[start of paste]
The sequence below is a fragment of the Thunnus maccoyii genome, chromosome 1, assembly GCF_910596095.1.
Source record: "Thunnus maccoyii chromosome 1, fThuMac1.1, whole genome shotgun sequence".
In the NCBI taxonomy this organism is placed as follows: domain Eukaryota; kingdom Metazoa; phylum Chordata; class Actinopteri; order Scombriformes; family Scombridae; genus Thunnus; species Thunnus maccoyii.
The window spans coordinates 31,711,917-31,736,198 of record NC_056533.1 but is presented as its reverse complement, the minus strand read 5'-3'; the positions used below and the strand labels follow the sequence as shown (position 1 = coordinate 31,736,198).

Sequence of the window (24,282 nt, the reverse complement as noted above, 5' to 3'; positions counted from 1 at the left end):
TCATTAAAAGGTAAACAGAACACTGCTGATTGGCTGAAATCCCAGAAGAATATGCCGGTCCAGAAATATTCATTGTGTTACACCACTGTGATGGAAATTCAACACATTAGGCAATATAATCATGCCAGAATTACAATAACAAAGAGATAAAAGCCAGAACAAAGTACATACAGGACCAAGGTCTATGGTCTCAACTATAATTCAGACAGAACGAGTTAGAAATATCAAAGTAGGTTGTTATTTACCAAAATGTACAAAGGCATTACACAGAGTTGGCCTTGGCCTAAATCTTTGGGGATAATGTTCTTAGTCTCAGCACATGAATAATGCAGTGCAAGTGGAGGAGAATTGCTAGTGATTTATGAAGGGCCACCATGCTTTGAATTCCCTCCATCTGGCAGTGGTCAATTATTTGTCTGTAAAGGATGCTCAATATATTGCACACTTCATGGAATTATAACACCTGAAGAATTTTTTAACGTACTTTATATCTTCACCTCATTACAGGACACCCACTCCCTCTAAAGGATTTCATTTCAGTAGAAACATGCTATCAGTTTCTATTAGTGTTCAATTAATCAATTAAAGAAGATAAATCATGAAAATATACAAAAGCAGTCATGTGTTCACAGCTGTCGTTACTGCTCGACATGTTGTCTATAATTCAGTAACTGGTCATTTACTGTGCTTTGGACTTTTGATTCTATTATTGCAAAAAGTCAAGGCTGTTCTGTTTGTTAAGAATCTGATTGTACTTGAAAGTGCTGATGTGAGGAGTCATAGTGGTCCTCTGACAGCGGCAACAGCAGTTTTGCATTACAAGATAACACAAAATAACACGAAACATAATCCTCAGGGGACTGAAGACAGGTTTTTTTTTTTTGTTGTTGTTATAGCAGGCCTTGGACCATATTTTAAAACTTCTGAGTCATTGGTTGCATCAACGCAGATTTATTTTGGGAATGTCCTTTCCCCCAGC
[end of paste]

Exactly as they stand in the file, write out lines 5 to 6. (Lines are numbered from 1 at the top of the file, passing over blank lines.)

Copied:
Sequence of the window (24,282 nt, the reverse complement as noted above, 5' to 3'; positions counted from 1 at the left end):
TCATTAAAAGGTAAACAGAACACTGCTGATTGGCTGAAATCCCAGAAGAATATGCCGGTCCAGAAATATTCATTGTGTTACACCACTGTGATGGAAATTCAACACATTAGGCAATATAATCATGCCAGAATTACAATAACAAAGAGATAAAAGCCAGAACAAAGTACATACAGGACCAAGGTCTATGGTCTCAACTATAATTCAGACAGAACGAGTTAGAAATATCAAAGTAGGTTGTTATTTACCAAAATGTACAAAGGCATTACACAGAGTTGGCCTTGGCCTAAATCTTTGGGGATAATGTTCTTAGTCTCAGCACATGAATAATGCAGTGCAAGTGGAGGAGAATTGCTAGTGATTTATGAAGGGCCACCATGCTTTGAATTCCCTCCATCTGGCAGTGGTCAATTATTTGTCTGTAAAGGATGCTCAATATATTGCACACTTCATGGAATTATAACACCTGAAGAATTTTTTAACGTACTTTATATCTTCACCTCATTACAGGACACCCACTCCCTCTAAAGGATTTCATTTCAGTAGAAACATGCTATCAGTTTCTATTAGTGTTCAATTAATCAATTAAAGAAGATAAATCATGAAAATATACAAAAGCAGTCATGTGTTCACAGCTGTCGTTACTGCTCGACATGTTGTCTATAATTCAGTAACTGGTCATTTACTGTGCTTTGGACTTTTGATTCTATTATTGCAAAAAGTCAAGGCTGTTCTGTTTGTTAAGAATCTGATTGTACTTGAAAGTGCTGATGTGAGGAGTCATAGTGGTCCTCTGACAGCGGCAACAGCAGTTTTGCATTACAAGATAACACAAAATAACACGAAACATAATCCTCAGGGGACTGAAGACAGGTTTTTTTTTTTTGTTGTTGTTATAGCAGGCCTTGGACCATATTTTAAAACTTCTGAGTCATTGGTTGCATCAACGCAGATTTATTTTGGGAATGTCCTTTCCCCCAGC